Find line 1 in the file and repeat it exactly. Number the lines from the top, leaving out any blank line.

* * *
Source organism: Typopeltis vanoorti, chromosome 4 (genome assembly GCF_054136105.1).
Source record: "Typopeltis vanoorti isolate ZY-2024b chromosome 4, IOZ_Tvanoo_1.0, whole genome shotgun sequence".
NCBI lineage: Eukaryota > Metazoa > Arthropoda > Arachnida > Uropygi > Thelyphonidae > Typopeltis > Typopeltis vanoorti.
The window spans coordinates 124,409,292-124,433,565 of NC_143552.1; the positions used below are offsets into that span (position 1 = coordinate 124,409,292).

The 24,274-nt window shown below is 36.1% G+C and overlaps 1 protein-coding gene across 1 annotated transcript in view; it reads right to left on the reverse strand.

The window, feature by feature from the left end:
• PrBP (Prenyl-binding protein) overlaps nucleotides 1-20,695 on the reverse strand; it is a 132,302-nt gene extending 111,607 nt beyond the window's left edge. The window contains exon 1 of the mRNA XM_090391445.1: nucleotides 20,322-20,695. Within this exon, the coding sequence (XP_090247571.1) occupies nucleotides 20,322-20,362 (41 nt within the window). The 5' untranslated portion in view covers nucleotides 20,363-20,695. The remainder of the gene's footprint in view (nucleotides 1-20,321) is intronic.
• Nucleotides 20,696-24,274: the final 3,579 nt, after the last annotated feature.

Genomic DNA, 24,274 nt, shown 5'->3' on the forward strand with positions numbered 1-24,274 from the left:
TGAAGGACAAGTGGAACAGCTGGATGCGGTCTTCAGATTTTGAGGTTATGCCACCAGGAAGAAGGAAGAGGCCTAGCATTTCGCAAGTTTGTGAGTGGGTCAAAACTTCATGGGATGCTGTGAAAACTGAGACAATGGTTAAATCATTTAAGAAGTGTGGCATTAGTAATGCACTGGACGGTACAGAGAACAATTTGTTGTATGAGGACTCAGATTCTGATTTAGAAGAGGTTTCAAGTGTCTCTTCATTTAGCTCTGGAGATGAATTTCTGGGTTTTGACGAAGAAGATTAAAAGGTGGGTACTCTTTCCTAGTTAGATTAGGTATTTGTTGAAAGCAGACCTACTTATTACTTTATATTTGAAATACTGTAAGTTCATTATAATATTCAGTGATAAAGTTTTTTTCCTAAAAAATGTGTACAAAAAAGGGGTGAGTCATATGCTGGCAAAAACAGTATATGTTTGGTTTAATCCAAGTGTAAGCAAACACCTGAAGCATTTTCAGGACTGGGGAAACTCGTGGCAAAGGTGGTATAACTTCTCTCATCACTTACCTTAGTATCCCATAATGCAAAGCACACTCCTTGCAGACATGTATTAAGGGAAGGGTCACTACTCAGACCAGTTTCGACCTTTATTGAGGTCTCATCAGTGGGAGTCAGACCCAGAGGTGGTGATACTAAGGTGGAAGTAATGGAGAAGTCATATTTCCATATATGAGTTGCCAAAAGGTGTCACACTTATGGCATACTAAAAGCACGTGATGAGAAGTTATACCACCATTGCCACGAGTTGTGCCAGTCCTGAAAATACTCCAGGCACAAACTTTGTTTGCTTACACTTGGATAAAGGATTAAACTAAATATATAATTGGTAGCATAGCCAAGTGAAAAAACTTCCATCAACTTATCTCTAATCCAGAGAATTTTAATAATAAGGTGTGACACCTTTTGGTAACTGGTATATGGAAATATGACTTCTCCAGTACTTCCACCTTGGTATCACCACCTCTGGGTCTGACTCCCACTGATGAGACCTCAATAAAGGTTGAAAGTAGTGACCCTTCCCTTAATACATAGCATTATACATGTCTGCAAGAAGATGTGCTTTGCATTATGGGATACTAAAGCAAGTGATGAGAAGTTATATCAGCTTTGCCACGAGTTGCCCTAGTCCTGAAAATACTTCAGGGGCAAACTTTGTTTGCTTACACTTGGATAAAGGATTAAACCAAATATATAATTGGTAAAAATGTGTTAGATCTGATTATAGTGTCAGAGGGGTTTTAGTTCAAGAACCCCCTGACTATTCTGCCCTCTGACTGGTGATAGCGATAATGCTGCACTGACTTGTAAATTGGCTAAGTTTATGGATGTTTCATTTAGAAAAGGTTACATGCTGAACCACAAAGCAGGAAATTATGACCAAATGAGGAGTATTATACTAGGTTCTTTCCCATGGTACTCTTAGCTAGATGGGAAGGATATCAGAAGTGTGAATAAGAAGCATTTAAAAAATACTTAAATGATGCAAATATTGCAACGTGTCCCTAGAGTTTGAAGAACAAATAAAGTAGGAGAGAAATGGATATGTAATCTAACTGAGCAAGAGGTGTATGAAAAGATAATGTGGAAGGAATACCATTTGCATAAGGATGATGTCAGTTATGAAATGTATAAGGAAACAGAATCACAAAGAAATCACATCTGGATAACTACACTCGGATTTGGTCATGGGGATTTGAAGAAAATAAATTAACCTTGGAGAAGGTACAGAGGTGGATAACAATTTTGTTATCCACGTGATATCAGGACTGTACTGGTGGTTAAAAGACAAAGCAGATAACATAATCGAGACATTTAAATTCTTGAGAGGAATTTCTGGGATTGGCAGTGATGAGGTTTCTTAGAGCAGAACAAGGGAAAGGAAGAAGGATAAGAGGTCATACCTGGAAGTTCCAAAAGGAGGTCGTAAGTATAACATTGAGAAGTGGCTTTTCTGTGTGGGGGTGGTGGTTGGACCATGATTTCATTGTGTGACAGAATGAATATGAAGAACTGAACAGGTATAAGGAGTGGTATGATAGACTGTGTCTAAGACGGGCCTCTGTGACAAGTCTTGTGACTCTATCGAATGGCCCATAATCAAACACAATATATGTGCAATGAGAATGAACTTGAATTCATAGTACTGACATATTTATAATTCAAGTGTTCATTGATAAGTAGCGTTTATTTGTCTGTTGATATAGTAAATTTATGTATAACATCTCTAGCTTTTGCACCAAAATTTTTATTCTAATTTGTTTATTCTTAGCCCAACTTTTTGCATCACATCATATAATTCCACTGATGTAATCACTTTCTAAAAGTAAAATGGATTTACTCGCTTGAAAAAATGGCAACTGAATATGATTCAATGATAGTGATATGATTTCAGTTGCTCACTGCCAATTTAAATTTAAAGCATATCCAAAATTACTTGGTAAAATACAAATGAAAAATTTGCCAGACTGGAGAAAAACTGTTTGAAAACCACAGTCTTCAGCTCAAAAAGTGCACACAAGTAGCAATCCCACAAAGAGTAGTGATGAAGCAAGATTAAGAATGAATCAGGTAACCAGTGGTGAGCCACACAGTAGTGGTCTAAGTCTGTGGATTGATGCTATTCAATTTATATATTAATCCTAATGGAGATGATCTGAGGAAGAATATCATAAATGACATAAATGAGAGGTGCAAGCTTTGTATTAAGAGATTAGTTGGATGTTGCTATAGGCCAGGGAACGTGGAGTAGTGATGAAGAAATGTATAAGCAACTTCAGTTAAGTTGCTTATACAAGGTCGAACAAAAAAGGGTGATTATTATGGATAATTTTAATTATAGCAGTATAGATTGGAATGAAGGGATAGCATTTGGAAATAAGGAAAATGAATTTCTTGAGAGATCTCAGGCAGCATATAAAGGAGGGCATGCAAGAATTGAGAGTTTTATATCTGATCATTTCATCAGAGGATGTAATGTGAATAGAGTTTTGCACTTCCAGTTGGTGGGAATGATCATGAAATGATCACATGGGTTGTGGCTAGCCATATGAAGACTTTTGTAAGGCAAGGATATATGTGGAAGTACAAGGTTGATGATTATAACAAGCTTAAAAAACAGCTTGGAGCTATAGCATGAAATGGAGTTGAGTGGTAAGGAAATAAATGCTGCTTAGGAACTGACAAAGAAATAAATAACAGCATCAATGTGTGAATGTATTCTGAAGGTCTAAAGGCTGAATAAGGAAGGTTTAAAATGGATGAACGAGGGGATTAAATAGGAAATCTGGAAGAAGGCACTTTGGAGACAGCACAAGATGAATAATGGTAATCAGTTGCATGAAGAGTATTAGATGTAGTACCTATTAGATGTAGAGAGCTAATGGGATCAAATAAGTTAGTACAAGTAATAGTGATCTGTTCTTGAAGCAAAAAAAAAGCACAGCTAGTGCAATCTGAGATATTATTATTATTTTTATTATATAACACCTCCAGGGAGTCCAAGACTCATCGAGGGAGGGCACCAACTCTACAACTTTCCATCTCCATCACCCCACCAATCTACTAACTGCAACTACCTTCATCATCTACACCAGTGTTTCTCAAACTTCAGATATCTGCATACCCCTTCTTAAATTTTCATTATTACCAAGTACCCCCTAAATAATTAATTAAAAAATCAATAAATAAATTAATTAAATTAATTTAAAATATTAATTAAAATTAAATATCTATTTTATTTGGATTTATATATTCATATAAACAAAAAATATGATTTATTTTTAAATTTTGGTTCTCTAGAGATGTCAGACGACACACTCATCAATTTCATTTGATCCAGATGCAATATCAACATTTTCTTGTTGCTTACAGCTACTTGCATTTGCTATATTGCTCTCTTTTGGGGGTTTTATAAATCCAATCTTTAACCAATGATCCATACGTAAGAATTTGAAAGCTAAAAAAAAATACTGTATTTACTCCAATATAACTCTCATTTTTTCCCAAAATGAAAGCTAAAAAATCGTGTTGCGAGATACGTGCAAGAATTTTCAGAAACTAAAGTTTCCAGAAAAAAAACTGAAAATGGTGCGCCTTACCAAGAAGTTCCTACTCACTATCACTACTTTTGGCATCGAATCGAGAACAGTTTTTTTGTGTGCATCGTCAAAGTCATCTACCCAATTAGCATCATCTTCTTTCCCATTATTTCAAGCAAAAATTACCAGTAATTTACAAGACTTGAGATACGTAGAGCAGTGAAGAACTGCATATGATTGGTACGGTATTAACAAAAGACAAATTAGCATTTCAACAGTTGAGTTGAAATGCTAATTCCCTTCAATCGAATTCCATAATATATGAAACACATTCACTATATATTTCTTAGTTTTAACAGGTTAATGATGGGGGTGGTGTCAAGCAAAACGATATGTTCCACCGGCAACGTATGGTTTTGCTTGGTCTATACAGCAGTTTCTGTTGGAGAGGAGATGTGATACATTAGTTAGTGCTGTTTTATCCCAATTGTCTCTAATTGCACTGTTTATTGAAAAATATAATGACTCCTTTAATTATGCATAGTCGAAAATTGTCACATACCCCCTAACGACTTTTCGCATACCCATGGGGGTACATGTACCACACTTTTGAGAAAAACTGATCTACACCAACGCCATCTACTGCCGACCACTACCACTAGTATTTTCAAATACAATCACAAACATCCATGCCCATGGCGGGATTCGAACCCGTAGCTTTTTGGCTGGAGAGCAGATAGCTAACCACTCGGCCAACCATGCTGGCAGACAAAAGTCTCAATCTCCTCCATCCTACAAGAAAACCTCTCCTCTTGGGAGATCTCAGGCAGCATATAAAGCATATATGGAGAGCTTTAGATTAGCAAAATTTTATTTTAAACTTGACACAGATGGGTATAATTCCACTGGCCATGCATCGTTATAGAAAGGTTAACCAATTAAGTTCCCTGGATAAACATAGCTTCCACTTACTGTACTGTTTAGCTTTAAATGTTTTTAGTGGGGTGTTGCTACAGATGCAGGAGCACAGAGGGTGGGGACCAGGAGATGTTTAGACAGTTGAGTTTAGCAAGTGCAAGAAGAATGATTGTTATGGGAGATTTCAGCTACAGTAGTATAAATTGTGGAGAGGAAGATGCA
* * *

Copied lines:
Source organism: Typopeltis vanoorti, chromosome 4 (genome assembly GCF_054136105.1).